Louise Hoyle, University of Stirling
[Article: Hoyle, L. P., Smith, E., Mahoney, C., & Kyle, R. G. (2018). Media Depictions of “Unacceptable” Workplace Violence Toward Nurses. Policy, Politics, & Nursing Practice. https://doi.org/10.1177/1527154418802488.]
I have an interest in how the media reports issues that focus on healthcare in the UK. I am always keen to understand particular issues are framed by the media and how this can influence the perceptions of the general public. For example, I worked with Dr Aimee Grant to look at print media representations of UK Accident and Emergency Treatment Targets (Grant & Hoyle 2017). Also, in previous work, I looked at how nursing staff viewed the impact of mass media has on service users and what this means for interactions between nurses and service users (Hoyle, Kyle & Mahoney 2017). Media framing exerts a clear influencing on the public’s perceptions of healthcare professionals and services and so healthcare professionals need to understand the messages that the general public receive and to consider how health stories are reported. Following this research I therefore thought it would be interesting to see how the Scottish Media reports cases of violence and aggression towards nursing staff in Scotland. Being a registered nurse and having worked within acute hospital settings, my research as an academic focuses on violence, aggression, bullying and harassment within nursing.
So, we decided to undertake a thematic analysis of newspaper articles reporting incidents of violence and aggression within Scotland between 2006- 2016 (a ten-year period). The articles were identified by searching NEXIS® and BBC News online. Much of what was done is similar to the way the Grant & Hoyle (2017) paper was carried out (discussed in Grant, 2018). However, within this blog I want to talk about two key elements of the research reported in Hoyle et al, (2018), first is the use of the PRISMA checklist (Moher et al. 2009) within the identification of the papers and secondly, in using the Standards for Reporting Qualitative Research (SRQR) guidelines (O’Brien et al. 2014) to aid in the write up of the project.
The Use of PRISMA
PRISMA (Preferred Reporting Items for Systematic Reviews and Meta-Analyses) (Moher et al. 2009), was adapted for the purposes of undertaking the search for articles on violence and aggression within the media in Scotland. PRISMA was originally developed as a basis to aid the reporting of systematic reviews and other types of research. There is a 27-item checklist and a flow diagram for displaying the search and selection strategy of papers (http://www.prisma-statement.org/). In the article we were not undertaking a systematic review or meta-analysis, but it was felt that some of the principles from PRISMA help with the reporting of the newspaper articles and display of the search. What was of most interest is the flow diagram that is provided by PRISMA (Moher et al. 2009). It is this flow diagram that can enable researchers to record their search in a clear way. It was this that we used within our own study looking at violence and aggression reporting in print media. This allowed us to display our newspaper search strategy in a clear way which makes it accessible for readers (Figure 1).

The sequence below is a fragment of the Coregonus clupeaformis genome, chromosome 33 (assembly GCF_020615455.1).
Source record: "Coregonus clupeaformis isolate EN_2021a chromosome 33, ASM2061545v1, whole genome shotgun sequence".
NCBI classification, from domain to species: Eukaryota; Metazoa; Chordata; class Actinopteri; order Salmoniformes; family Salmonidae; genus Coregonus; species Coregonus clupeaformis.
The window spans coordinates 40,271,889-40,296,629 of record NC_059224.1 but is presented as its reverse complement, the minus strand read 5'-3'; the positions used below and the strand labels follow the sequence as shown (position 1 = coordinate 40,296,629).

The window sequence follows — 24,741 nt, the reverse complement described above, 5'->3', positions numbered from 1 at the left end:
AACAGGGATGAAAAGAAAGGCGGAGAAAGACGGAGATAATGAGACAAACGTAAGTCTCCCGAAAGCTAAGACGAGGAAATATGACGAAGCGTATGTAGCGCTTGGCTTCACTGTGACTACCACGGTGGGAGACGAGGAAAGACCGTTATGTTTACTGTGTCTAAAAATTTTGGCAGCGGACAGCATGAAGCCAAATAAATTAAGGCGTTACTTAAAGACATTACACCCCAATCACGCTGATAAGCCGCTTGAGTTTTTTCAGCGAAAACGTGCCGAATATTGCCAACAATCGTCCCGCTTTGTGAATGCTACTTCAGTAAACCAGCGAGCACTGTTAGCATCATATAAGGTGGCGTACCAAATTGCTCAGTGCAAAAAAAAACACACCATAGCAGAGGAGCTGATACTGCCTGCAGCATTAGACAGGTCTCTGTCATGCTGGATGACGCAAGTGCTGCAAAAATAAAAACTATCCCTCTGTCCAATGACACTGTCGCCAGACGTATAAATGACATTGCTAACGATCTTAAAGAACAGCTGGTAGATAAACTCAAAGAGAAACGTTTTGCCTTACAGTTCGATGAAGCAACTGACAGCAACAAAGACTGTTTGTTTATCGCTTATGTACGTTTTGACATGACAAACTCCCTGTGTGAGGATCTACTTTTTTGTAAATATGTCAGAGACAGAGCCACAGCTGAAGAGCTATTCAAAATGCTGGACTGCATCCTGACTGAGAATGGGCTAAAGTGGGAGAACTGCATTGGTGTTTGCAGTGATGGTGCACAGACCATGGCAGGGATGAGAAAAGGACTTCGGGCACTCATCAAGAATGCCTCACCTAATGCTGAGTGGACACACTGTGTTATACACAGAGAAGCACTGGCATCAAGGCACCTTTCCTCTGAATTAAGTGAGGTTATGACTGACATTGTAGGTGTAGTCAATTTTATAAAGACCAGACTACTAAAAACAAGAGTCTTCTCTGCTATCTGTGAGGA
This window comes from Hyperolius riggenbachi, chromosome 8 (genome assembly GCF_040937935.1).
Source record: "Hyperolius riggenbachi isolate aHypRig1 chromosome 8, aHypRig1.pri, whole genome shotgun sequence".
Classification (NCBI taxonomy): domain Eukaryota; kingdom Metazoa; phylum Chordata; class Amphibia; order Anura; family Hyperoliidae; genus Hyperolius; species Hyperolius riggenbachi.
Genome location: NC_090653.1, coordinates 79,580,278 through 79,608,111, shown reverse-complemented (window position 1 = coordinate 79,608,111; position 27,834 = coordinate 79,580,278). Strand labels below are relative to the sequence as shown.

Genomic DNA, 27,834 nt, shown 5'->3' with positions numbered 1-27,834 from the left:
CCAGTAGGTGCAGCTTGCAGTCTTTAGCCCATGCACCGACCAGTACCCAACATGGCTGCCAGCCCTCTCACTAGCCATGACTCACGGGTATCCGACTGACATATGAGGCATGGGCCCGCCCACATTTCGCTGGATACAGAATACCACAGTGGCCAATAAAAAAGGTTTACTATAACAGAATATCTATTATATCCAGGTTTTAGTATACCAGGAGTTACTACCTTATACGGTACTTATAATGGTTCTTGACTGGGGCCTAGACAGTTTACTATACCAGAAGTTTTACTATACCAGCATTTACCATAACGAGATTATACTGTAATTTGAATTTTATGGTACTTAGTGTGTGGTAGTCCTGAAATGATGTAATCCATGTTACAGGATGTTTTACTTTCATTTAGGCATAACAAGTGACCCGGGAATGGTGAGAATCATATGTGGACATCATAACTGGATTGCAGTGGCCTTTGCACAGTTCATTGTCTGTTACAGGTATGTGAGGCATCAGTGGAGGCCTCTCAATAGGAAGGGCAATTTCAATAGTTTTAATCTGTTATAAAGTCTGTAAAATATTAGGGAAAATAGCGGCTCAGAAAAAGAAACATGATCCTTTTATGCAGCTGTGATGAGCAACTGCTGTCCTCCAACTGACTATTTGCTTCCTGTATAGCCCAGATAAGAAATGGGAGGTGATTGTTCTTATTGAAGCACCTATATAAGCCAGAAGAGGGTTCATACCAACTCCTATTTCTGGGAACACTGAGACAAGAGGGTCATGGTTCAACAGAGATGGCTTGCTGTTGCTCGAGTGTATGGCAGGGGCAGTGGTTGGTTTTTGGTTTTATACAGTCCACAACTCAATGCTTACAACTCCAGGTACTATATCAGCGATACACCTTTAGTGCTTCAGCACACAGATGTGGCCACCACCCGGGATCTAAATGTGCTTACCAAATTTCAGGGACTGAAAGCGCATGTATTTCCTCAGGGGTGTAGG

We then used the Standards for Reporting Qualitative Research (SRQR) guidelines (O’Brien et al. 2014) to report the qualitative results from this study. This provides a checklist to ensure that there was transparency when reporting study findings. It is considered good practice to use such guidelines when writing up studies, and often this is now a requirement for publishing in journals in the health and medical sciences. The SRQR asks the authors to ensure that certain elements are included within the write up of the study; this is where these elements were reported in our article. Adhering to such guidelines is good practice when writing up a study and ensures that you are reporting the all elements that are required in order for someone to make a judgement about the quality of the research.
Readers interested in the study and the SRQR procedures are most welcome to contact me by email: firstname.lastname@example.org
Grant, A. (2019). Doing excellent social research with documents. London: Routledge.
Grant, A., & Hoyle, L. (2017). Print media representations of UK Accident and Emergency treatment targets: Winter 2014-2015. Journal of Clinical Nursing2 6(23-24), 4425-4435 DOI:10.1111/jocn.13772
Hoyle, L. P., Kyle, R., & Mahoney, C. (2017). Nurses’ views on the impact of mass media on the public perception of nursing and nurse–service user interactions. Journal of Research in Nursing, 22(8), 586-596 DOI: https://doi.org/10.1177/1744987117736363
Moher, D., Liberati, A., Tetzlaff, J., Altman, D. G., PRISMA Group (2009). Preferred reporting items for systematic reviews and meta-analyses: the PRISMA statement. BMJ (Clinical research ed.), 339, b2535. DOI: doi:10.1136/bmj.b2535
O'Brien B. C., Harris I. B., Beckman T. J., Reed D. A., Cook, D. A. (2014). Standards for reporting qualitative research: a synthesis of recommendations. Academic Medicine, 89(9), 1245-1251.
 The EQUATOR Network (https://www.equator-network.org/reporting-guidelines/) provides an overview of reporting guidelines for the main study types.
Louise Hoyle is a registered adult nurse (RN) and a lecturer in nursing at The University of Stirling. Louise has research interests in the fields of: workplace violence and aggression, the working conditions of nurses, the health & wellbeing of nursing workforce, and health reporting in the media. Louise has a PhD in Sociology & Social Policy and MScs’ in Criminology and Applied Social Research.